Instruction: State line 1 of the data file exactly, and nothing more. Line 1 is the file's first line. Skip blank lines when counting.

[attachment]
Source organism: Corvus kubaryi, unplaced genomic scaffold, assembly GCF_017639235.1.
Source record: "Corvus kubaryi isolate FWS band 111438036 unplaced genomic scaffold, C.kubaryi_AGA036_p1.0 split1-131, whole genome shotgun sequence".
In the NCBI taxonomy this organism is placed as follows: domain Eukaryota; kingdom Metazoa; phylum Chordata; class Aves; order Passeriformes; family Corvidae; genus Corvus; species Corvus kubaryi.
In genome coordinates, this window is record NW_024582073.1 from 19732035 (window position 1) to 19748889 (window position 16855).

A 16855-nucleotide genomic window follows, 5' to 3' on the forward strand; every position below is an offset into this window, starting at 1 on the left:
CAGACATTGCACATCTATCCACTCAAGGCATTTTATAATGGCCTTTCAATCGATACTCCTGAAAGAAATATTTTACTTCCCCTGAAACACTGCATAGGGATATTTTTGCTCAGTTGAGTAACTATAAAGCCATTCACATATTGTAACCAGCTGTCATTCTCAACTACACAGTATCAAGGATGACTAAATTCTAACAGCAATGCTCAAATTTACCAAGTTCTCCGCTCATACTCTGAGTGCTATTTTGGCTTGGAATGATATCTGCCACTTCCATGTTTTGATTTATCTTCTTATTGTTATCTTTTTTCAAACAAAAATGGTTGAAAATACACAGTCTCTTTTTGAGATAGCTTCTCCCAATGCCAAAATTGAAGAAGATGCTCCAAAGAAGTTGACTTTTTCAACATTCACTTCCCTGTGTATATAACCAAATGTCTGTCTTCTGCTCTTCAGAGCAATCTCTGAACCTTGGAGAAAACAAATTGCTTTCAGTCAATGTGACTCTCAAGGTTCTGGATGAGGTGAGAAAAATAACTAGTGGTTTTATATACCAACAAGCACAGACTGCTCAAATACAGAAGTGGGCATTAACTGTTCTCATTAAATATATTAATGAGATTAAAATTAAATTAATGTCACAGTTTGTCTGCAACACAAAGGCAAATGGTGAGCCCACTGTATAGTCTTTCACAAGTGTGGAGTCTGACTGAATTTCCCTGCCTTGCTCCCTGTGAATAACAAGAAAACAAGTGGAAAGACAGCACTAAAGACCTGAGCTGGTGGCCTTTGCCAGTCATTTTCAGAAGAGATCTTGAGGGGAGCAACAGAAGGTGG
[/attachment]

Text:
Source organism: Corvus kubaryi, unplaced genomic scaffold, assembly GCF_017639235.1.